the American 4A’s agency trade body is still at loggerheads with the Association of National Advertisers (ANA), pulling out of an ANA panel on ‘transparency’ at Advertising Week in New York next week, preferring to do its own thing at the chat fest.
4A’s president and CEO Nancy Hill (below) (who’s stepping down soon, who can blame her?) has announced that the trade body’s own recommendations in its Transparency Guiding Principles of Conduct (TPGC) report are now mandatory – whether advertisers think they’re sufficient or not. The ANA is formulating its own tablets of stone.
Point 4 in the 4A’s charter seems to be the problem. In full this reads (their emphasis):
4. The agency, (agency group and holding company) may enter into commercial relationships with media vendors and other suppliers on its own account, which are separate and unrelated to the purchase of media as agent for their clients.
The agency is paid by the media partner for services provided, such as barter, content production or research projects. Where this is the case, the agency may consider such relationships confidential and commercially sensitive.
The agency should disclose, on a confidential basis to the client, the general type of commercial relationships and explain the controls and procedures it has in place to ensure that these relationships are on an arm’s-length basis. These commercial relationships reflect services provided by the agency, are kept separate and do not promise or commit to client spending.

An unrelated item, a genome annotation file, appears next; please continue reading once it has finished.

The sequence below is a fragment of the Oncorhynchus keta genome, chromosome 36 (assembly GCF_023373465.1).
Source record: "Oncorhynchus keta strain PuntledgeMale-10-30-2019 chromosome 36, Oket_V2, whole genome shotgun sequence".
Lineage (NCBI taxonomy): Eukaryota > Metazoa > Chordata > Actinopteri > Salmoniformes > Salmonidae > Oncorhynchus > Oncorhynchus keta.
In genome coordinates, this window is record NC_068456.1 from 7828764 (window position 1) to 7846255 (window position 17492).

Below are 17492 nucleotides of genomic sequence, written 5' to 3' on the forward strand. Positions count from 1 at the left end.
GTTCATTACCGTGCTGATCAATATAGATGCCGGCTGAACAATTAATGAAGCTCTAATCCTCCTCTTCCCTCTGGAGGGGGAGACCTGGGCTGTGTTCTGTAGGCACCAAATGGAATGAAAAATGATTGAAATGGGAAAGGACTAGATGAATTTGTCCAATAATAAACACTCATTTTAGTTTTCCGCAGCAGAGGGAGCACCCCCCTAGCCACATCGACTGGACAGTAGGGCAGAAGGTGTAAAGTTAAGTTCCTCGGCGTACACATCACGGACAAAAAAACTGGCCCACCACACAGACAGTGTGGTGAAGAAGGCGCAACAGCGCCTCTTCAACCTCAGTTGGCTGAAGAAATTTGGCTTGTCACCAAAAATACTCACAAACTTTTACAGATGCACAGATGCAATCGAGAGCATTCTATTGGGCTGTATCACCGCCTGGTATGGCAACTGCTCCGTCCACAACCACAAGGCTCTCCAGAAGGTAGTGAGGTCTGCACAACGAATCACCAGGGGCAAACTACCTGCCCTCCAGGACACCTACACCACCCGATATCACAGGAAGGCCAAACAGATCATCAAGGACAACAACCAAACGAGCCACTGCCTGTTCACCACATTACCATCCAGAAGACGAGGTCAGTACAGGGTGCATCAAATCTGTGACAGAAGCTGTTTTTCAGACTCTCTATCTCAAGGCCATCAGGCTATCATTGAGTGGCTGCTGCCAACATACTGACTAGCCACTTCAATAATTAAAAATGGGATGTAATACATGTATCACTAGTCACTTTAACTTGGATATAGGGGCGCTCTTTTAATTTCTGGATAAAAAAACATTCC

It should be clear that the agency’s commercial transactions do not influence communications and media planning and investment recommendations for the client, which should be done on behalf of the client and according to the client’s stated objectives.
If the agency recommends any proprietary media (including pre-owned agency inventory) on a media plan, it should be disclosed as such and if approved by the client, it should be documented with an opt-in agreement.
Also relevant is point 5, the main bit being:
5. The agency should disclose and seek the client’s acknowledgement of any agency’s ownership interest in any entity and details of any of its employees who are directors of any entity that the agency recommends or uses as a provider of products or services to the client. In such cases, when the recommendation is made, the agency should demonstrate that the recommendation is as good as, and preferably better than, other independent alternatives that may be available to the client.
‘Transparency’ is code for media rebates and the 4A’s point 4 above clearly states that they’re OK and none of the client’s business unless their contract specifies otherwise. One doubts that the ANA will lever be happy with this although the big holding company owned media agencies will be. So the stand-off continues.
Given that ‘media investment management,’ as WPP likes to call it, essentially uses the client’s money it’s a rather strange state of affairs when their agencies treat it as their own in certain circumstances, confidentially too.
But such ‘management’ accounts for the greater part of most of the holding companies’ profits.
It’s a funny old world and Ms Hill is probably best out of it. Not that long ago the most clients had to moan about was creative agencies marking up production budgets. Those were the days…